| G. Michael Dobbs
GREATER SPRINGFIELD – Are you eager to go back to some of your favorite retailers? You can, but only if you buy items by phone or website and then pick them up curbside.
Non-essential retail businesses that were closed by the governor’s response to the pandemic have been allowed to reopen, only under multiple restrictions.
Kate Gourde, the owner of Coopers located on Main Street in Agawam, told Reminder Publishing the partial opening has been “difficult.” The pandemic and the closings of stores have “forced people to adapt,” she said.
The shop sells fashions, and gift items. Gourde is a second-generation retailer.
She noted her store had a “virtual” Trunk Show featuring the Scouts handbags and it was a success.
“It was absolutely awesome,” she said of the results. She also saw a bump up in online sales because of Mothers’ Day.
Still she had to lay off employees and become a one-person staff for these business activities.
Right now, a retailer can open for business as long as they do not allow customers in the store and provide the products bought through a no-contact curbside delivery.
“It feels very unfair,” she said. She cited that retailers have had this partial opening while barbers and hair salons have been allowed to reopen in a much more normal way.
Gourde, like other retailers in the area, is planning to make the necessary adjustments to their stores to accommodate the next level of opening.
In her case, she has already organized a line for checkout that fits the model of social distancing, has planned for displays to be placed apart and will have sneeze guards in placed at the cashier’s station.
Gourde is preparing to follow the state guidelines, as well as those established by the town of Agawam.
She will also have masks for sale, which she said is an increasing business for shops such as hers. She is sourcing masks that are made in this country.
Despite the new regulations and business climate, Gourde remains optimistic. “one way or another we will all figure out a way forward.”
Gourde said she and many retailers have relied on advice from the Retailers Association of Massachusetts as she said there has been some confusion when the next phase will be allowed.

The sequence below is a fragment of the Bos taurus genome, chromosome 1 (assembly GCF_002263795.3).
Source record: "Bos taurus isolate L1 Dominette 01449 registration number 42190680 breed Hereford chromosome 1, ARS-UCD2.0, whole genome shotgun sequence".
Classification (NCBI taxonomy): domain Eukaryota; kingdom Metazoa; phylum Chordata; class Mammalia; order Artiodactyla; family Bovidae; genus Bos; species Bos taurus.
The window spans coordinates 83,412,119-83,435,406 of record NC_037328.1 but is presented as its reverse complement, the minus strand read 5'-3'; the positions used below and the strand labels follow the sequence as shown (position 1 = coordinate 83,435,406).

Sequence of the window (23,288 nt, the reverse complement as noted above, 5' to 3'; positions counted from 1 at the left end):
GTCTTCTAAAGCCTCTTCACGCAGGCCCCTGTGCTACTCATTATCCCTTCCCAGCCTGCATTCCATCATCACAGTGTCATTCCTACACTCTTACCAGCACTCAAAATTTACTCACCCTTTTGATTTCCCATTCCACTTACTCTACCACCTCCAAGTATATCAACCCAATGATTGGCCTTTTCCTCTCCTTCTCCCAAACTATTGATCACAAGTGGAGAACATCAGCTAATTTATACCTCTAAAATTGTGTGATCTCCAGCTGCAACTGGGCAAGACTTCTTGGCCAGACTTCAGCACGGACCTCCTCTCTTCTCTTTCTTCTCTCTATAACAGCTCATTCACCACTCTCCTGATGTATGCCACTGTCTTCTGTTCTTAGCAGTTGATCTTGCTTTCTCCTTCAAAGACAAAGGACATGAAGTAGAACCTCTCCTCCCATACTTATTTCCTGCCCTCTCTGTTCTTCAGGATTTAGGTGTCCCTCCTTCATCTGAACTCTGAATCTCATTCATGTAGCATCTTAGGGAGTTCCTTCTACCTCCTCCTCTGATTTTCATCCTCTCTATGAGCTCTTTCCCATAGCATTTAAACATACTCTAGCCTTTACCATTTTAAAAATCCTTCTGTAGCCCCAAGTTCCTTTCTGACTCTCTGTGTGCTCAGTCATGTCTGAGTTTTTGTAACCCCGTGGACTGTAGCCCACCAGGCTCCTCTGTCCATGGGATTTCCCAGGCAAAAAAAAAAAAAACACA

Julie Copoulos, president of the Chicopee Chamber of Commerce, said, “The confusion I have heard stems from large retailers opening to the public with limited regulations and small retailers having to provide an additional service, one that inhibits the intimacy of the retail experience and puts more strain on staff.”
Bill Rennie, the vice president of the Retailers Association of Massachusetts, said the next step to potentially allowing greater access to retail should be June 8. He said the public and retailers should expect some limitation on the number of people who can be in a shop at one time, not unlike the caps on the number of people who can be in a grocery store.
“All of this is predicated on public health data, trends that everyone wants to see,” he added.
The issue of reopening is complicated by the type of business. Christian Reader is the owner of Comics ‘n’ More in Easthampton. He explained a comic book shop is like a bookstore in terms of the customer experience: people like to browse.
Reader closed his downtown shop on Cottage Street before the governor’s orders and continued servicing regular customers who have subscriptions for titles through his store. He was then ordered by the Easthampton Board of Health that he couldn’t operate this contact-free service from his shop, and was forced to move the operation into his home.
He is grateful his subscription customers – between 350 and 400 people – stuck with him through this period.
He added he implemented the rules to prevent the spread of the virus – masks and sanitizers – early on as well as curbside fulfillment which he said was “demanding physically and very difficult to keep up.”
Now, he is planning to how to change the layout of the store to meet the demands of the next reopening phase.
The relationship established between small, owner-operated retailers and their customers is something that has sustained shop owners during the shutdown.
Reader said, “I’ve been touched by the great deal of generosity [from his customers].”